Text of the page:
The Wyoming legislature has a long history of exploring ways to get quality and affordable insurance to more citizens, but for a variety of reasons, nothing has really ever worked. The legislature has long opposed accepting federal dollars to expand Medicaid due to fears that the money would eventually dry up and the state would have a program it could no longer afford. But there is not an available state solution either.
This year a legislative committee started kicking the tires on a proposal by the insurance commissioner where the state could use what's called a 1332 waiver and create a program that could reduce the premium for citizens who are in the federal marketplace or exchange. The waiver allows states to try innovative insurance programs, and Wyoming is looking for something that could reduce premium costs, especially for those who don't currently get subsidies to buy insurance. Reinsurance is where an insurance company would see its risk reduced or its exposure to a catastrophic event reduced. The plan is to put the sicker and higher risk people into a separate reinsurance pool.
State Insurance Commissioner Tom Glause wants to use a combination of state and federal dollars to pay for any catastrophic event that could occur.
"That improves the overall risk of the pool and the lowers insurance rates. What you realize then is some savings from federal pass-through dollars that you can use to fund that reinsurance pool."
Wyoming gets money to provide low-income residents a subsidy to pay for the high cost of insurance. Glause said it's that federal money that the state could use to fund a good chunk of the reinsurance pool.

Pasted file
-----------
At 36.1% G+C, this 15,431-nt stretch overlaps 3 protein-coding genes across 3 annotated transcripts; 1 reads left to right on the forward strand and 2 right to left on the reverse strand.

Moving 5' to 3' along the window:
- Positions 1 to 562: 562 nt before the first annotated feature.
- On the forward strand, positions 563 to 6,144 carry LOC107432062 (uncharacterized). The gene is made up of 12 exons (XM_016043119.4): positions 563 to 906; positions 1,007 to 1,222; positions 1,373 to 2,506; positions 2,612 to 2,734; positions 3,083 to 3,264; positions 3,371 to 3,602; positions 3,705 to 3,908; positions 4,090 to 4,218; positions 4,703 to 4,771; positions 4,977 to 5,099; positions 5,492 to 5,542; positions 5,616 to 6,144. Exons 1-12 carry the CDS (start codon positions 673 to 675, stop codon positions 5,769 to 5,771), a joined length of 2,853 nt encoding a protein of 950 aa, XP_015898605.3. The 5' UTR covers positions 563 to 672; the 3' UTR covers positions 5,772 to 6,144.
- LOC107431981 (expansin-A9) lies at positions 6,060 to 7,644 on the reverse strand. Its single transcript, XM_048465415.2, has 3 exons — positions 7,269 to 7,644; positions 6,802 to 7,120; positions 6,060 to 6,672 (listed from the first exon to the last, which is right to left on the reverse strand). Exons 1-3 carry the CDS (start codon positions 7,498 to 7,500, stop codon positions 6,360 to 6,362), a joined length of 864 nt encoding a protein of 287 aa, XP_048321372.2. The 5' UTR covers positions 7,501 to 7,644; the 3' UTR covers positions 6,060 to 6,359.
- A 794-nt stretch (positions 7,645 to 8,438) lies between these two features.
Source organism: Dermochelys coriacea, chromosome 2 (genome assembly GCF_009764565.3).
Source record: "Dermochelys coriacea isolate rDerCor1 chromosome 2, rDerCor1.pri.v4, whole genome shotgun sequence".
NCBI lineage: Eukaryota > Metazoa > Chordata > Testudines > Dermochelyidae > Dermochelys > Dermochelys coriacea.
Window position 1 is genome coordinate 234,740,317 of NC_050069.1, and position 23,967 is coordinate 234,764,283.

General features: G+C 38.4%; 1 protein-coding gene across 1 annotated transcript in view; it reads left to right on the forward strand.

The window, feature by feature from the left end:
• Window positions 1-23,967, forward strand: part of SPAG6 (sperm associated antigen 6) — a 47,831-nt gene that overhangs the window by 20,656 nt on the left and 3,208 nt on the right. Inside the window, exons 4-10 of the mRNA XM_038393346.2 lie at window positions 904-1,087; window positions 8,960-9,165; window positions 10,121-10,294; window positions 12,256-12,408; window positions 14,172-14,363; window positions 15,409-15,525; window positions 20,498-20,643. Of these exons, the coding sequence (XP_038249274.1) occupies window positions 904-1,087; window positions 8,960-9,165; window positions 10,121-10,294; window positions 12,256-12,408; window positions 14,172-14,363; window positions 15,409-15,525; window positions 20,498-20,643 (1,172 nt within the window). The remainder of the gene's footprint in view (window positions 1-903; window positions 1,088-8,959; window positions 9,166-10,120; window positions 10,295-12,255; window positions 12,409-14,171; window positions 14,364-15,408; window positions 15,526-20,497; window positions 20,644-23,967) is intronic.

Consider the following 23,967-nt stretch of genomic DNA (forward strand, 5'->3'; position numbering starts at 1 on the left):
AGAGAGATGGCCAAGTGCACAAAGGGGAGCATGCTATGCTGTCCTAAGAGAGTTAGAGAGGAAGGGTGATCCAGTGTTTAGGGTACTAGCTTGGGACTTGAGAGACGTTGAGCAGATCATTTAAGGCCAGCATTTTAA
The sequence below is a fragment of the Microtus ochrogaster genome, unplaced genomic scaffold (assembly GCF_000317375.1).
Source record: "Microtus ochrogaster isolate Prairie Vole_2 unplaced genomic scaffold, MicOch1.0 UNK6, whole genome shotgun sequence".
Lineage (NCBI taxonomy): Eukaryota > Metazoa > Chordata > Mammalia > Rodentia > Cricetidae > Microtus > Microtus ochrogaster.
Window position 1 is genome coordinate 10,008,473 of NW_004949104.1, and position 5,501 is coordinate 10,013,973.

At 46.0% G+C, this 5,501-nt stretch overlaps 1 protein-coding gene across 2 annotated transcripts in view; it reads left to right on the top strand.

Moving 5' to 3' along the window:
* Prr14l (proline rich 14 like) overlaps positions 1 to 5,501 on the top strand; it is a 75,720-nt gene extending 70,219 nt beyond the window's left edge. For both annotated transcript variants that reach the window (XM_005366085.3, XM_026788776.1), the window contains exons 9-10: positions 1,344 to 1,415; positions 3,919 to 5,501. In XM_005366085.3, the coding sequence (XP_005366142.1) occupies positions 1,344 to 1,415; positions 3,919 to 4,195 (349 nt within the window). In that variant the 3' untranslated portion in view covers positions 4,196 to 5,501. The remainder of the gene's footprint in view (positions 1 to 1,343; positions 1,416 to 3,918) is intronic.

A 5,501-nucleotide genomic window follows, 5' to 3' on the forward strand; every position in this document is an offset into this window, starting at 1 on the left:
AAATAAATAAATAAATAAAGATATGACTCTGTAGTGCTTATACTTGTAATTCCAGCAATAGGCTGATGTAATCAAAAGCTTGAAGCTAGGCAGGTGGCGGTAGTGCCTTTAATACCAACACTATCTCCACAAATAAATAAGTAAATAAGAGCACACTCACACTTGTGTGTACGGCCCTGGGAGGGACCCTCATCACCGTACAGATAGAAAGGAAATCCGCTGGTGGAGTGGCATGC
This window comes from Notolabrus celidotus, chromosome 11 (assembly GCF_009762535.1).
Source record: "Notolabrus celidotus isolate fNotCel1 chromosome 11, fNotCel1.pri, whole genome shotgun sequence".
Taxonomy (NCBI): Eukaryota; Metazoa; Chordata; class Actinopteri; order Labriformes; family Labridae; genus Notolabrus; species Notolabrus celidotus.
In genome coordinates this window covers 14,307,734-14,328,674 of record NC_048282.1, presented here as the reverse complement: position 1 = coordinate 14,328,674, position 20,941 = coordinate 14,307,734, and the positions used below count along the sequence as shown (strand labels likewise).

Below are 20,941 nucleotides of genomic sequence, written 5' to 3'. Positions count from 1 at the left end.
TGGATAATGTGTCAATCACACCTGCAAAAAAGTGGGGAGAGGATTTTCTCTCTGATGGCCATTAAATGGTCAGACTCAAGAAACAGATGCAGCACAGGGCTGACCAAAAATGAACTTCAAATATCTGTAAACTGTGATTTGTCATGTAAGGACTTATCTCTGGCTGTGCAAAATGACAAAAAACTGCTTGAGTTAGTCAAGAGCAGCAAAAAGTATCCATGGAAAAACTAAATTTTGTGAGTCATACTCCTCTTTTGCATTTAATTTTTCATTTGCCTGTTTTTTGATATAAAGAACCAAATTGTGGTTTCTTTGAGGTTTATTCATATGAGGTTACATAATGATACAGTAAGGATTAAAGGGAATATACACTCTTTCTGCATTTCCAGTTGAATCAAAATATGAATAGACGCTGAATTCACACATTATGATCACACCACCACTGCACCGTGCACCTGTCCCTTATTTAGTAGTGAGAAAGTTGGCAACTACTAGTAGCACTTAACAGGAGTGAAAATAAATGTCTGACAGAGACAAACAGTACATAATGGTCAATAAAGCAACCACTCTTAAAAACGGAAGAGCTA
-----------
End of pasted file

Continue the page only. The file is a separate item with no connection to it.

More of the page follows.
"About 95 percent of the population on the exchange receives a subsidy, so if we drive the premiums down and we drive subsidies down and then the government allows the savings from those subsidy's to be used to fund a reinsurance pool."
Some legislators have worried that it sounds too good to be true, but Wendy Curran of Blue Cross Blue Shield of Wyoming, the only carrier available through the exchange said she's interested in the plan and added that in a place like Wyoming where there is a small population, this could work.
"So that should, in theory, lower the cost for the insured population and still assure that those who would be in the high-risk pool would still be getting affordable or premiums as well."
Another fan is Anne Ladd who heads up the Wyoming Business Coalition on Health. They have worked for years to try and find ways to get people better and more affordable insurance.
"I think it could work, I know that we have had a negative experience with a high-risk pool in the past, but at that point, we were telling people you have to apply to the high-risk pool and you have to pay the premium for that high-risk pool. And so, as a result, the premiums were very high and nobody went into it" said Ladd.
Ladd noted that with state and federal dollars keeping premiums for that high-risk population low, that makes this unique. The key is that the entire pool is not paying for a high-risk case.
"So yes we are asking the state to take on the additional risk, the state, and the federal government, of covering these very sick people so that the rest of the population can pay a lower premium and pay a more reasonable cost for their coverage."
Ladd thinks it's something the state should try. Curran agrees, but she adds that the new waiver rule gives the state the opportunity to try a lot of things.
"I think that's the beauty of this is that the waiver, particularly with the new flexibility that was recently announced, lets people have that discussion, what makes sense for Wyoming."
Insurance Commissioner Glause and the consultants will unveil their plan and projected costs to the legislature's Joint Health, Labor and Social Services Committee on Monday. It could be a tough audience, longtime Senator Committee Chairman Charles Scott has been skeptical and referred to it as "a something for nothing scheme."